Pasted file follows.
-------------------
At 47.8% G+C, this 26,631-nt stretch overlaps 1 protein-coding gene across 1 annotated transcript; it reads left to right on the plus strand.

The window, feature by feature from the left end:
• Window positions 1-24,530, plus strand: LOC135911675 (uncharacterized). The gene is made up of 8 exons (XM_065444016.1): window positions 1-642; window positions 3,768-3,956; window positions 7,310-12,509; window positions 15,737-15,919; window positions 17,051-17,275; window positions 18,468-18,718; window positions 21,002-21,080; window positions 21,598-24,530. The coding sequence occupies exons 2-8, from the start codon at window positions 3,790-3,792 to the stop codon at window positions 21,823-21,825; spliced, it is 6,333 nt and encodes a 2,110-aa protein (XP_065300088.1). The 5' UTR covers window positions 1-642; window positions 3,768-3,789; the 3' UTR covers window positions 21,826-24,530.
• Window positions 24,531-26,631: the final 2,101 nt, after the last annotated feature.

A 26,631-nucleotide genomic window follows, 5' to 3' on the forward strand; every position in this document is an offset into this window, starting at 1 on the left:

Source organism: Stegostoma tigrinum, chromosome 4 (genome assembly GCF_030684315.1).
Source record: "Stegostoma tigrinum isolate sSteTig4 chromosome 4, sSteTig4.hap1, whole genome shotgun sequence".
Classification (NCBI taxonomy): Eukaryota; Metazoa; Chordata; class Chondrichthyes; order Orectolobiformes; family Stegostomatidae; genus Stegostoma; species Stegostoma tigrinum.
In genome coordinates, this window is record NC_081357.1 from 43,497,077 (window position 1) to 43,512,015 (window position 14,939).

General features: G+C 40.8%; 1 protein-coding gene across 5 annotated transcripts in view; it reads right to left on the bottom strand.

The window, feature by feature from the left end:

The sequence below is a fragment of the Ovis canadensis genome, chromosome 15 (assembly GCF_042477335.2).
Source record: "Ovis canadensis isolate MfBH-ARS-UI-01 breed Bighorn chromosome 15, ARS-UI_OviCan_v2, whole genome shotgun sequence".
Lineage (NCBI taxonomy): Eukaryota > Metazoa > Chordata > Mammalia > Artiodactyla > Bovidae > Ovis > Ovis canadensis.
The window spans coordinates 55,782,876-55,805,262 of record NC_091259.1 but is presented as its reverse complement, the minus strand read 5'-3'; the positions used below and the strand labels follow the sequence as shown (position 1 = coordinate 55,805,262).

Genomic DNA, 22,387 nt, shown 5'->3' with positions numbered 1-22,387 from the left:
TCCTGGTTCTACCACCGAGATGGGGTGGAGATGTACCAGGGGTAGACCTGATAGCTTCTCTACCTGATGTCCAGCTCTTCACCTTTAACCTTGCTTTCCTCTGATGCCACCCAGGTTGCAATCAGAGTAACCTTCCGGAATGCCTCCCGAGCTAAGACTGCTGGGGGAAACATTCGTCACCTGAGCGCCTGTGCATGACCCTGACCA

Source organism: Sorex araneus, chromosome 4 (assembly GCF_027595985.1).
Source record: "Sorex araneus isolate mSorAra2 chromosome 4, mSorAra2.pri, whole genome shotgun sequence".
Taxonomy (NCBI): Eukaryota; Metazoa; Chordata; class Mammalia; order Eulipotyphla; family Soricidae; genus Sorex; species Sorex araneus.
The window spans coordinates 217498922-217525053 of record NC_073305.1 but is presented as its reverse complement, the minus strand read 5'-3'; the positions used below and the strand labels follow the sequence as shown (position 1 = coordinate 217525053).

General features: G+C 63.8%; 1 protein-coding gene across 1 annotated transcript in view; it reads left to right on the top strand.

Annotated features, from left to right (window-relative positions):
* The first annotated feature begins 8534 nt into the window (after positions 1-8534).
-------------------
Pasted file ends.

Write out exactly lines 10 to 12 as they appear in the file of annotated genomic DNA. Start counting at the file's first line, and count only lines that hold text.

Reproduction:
General features: G+C 40.8%; 1 protein-coding gene across 5 annotated transcripts in view; it reads right to left on the bottom strand.

The window, feature by feature from the left end:

The sequence below is a fragment of the Ovis canadensis genome, chromosome 15 (assembly GCF_042477335.2).